How the Essex new town of Harlow is rediscovering its founding ideals

The Harlow Water Gardens. Image: Steve Cadman/Wikimedia Commons.

Like many Londoners, Kimberlee Perry began eying properties outside the M25 when she was expecting her first child. She and her husband chose Harlow, the new town in western Essex, because of the transport links to London, and its urban-rural feel.

As it turned out, the London link wasn’t that important. Kimberlee didn’t return to her sales job after her maternity leave ended; and five years on, she’s fully invested in Harlow. She founded the global fitness franchise company Bounce – styled “((BOUNCE))” – when her son was a few weeks old, and has since established its 8,000 square foot headquarters – complete with a 100-trampoline studio – in the town.

Over 35,000 people now attend Bounce classes every month in the UK, New Zealand and Kimberlee’s native Australia – and soon the U.S, too. Many of them are mums who bring their children to class. This child-friendly attitude is part of Bounce’s DNA, and, according to Kimberlee, something she inherited from her adopted home.

“Harlow has a lot to offer,” she said. “It’s a great option for families, with lots of mummy groups and free activities for kids – and it’s very friendly. That’s true in business as well: local businesses, we help each other out, tag each other on social media. I don’t think I would have had anywhere near as much success if I’d started somewhere else.”

Sir Frederick Gibberd would be pleased to know that the features of the town he masterplanned are still attracting and inspiring talent like Kimberlee. Born in 1947 out of the idealism of the post-war Labour Government, Harlow was one of eight new towns designed to provide decent housing for survivors of London’s Blitz. Despite the very real austerity of the time, the New Town programme was underpinned by a belief in the power of planning to address wider social issues such as public health and social justice.

Reflecting the pioneering spirit of the early days, Harlow quickly chalked up a series of firsts: the first high-rise residential tower block, the first pedestrian shopping precinct, the first health centre. Mag Barret, a journalist who moved to Harlow in the 1960s, covered many of the openings for local papers including the Harlow Citizen, Harlow News and Harlow Star – all now defunct. “Mary Peters, an Olympic runner, came for the opening of the first purpose-built sports centre in the country,” she says. “And the first post war Odeon opened here, with a big fanfare.”

In the 1950s, ‘60s and ‘70s, the young and ambitious were drawn to the town, with a feeling that things could be done in Harlow that weren’t possible elsewhere. So many families were started here – at one point 20 per cent of its population was under 5 – that Harlow earnt the moniker “pram town”.

From a peak in 1974, however, its population began falling. A lack of high-quality jobs and higher education offerings meant the town began to lose its youngest and most affluent, and with them went a number of large employers.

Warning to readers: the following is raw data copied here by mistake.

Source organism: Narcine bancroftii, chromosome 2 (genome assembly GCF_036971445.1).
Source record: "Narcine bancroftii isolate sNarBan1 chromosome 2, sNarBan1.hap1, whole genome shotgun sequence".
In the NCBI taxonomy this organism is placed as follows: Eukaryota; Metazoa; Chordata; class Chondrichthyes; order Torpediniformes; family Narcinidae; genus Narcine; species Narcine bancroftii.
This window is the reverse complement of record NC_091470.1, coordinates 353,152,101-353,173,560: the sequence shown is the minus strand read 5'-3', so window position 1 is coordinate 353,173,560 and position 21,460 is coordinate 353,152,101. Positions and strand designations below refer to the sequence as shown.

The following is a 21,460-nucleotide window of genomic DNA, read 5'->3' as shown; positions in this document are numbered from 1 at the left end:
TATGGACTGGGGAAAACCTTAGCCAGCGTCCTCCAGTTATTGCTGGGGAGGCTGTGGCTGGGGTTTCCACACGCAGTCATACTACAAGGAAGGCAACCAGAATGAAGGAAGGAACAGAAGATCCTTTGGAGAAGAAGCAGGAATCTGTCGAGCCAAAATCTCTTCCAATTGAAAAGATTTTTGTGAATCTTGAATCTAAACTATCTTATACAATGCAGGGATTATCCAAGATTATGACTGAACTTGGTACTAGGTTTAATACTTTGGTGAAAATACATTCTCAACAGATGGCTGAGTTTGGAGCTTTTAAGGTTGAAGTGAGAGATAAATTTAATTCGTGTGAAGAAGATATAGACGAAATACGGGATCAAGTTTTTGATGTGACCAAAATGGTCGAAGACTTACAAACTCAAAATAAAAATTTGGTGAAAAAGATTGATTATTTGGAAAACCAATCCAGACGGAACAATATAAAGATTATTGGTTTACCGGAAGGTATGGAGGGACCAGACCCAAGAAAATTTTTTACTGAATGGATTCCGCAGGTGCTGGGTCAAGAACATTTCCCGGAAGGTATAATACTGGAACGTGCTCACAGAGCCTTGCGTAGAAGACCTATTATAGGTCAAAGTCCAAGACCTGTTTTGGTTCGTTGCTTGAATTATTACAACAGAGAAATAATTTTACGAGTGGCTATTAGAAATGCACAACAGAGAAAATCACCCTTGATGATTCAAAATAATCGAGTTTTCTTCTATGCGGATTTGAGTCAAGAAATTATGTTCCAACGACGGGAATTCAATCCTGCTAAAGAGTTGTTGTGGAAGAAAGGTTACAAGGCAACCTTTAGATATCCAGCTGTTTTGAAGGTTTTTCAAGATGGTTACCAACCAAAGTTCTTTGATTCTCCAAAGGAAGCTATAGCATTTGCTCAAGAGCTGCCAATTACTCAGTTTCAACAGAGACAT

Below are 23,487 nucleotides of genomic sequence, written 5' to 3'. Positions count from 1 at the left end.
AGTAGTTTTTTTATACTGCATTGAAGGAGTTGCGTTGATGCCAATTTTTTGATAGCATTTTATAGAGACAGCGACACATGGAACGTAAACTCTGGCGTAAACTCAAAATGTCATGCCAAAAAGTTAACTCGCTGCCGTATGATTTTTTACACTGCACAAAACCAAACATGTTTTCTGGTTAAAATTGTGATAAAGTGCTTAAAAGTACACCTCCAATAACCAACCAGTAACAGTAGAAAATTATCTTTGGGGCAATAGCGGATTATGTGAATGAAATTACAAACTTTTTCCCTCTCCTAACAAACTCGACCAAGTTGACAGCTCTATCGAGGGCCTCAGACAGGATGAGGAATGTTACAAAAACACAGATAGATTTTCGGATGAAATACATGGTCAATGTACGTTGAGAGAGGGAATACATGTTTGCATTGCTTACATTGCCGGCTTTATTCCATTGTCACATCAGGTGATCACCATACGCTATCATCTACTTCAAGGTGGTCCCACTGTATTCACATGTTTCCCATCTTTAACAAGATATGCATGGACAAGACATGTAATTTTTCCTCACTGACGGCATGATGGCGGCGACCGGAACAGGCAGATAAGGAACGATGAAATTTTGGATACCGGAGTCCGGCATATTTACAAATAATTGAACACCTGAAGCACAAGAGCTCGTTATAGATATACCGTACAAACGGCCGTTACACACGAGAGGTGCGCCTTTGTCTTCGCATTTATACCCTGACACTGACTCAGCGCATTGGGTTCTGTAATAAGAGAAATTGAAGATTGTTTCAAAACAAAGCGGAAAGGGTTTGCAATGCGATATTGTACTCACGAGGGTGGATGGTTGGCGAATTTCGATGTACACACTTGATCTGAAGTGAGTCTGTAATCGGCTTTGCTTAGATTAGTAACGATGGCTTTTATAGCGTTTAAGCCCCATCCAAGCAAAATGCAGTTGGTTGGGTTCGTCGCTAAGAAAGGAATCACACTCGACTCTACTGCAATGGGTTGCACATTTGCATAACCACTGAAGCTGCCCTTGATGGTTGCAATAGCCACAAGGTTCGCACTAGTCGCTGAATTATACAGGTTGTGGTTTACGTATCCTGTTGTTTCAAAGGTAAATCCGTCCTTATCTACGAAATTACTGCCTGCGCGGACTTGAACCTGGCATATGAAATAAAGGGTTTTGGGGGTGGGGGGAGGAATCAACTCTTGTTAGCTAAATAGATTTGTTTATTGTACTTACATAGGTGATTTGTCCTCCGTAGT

After the Development Corporation was wound up in 1980, the town centre was sold off to private owners. In common with other new towns, Harlow struggled with the fact that, because everything had been built at the same time, it all needed renovating at the same time. But because the assets had been sold off, the town council had few income streams to pay for maintenance.

A period of economic and social decline set in, reflected in the very fabric of the town. Potholes appeared in the extensive cycleway system that was part of Gibberd’s original masterplan, and were not filled in. Several of Gibberd’s landmark buildings, including the original town hall, were demolished and replaced by less imposing structures.

Then, in the tense aftermath of the 2016 referendum, a Polish man called Arkadiusz Jozwik was killed in a late-night altercation. The incident was labelled initially as a potential hate crime, although a court would later find this not to be true. The self-examination that followed would prove a turning point. Harlow came together, first to mourn the death of Jozwik, then – in a series of celebrations to mark its 70th birthday – to show to itself and the world that it’s a much nicer than even many of its residents had come to believe.

The Discover Harlow project was launched by the council in 2018 to bring together people and businesses as ambassadors for the town. It’s an attempt to challenge perceptions of Harlow. At an economic development conference last year, some professionals expressed surprise after discovering some of Harlow’s gems, from the beautiful Town Park designed by landscape architect Dame Sylvia Crowe, to the town’s many sculptures: works by Auguste Rodin, Henry Rodin and Barbara Hepworth are on permanent public display around the town. Discover Harlow wants newcomers and existing residents alike to know and appreciate these assets.

It is also working alongside other organisations to improve the town. Although the council doesn’t own most of the property in the town centre, it is trying to galvanise business owners into starting a Business Improvement District, where they collectively pay for upgrades to common spaces. And it funded a facelift to Market Square, which it does own.

One of the reasons Harlow began losing its youth was a poor higher education offering. That is being addressed by Harlow College, which has enlarged its offering to fill the skills needs of local employers with Stansted Airport College and the Advanced Manufacturing and Engineering Centre, as well as accreditation from Apple as a Distinguished School.

On the map: Harlow lies just to the north east of London. Image: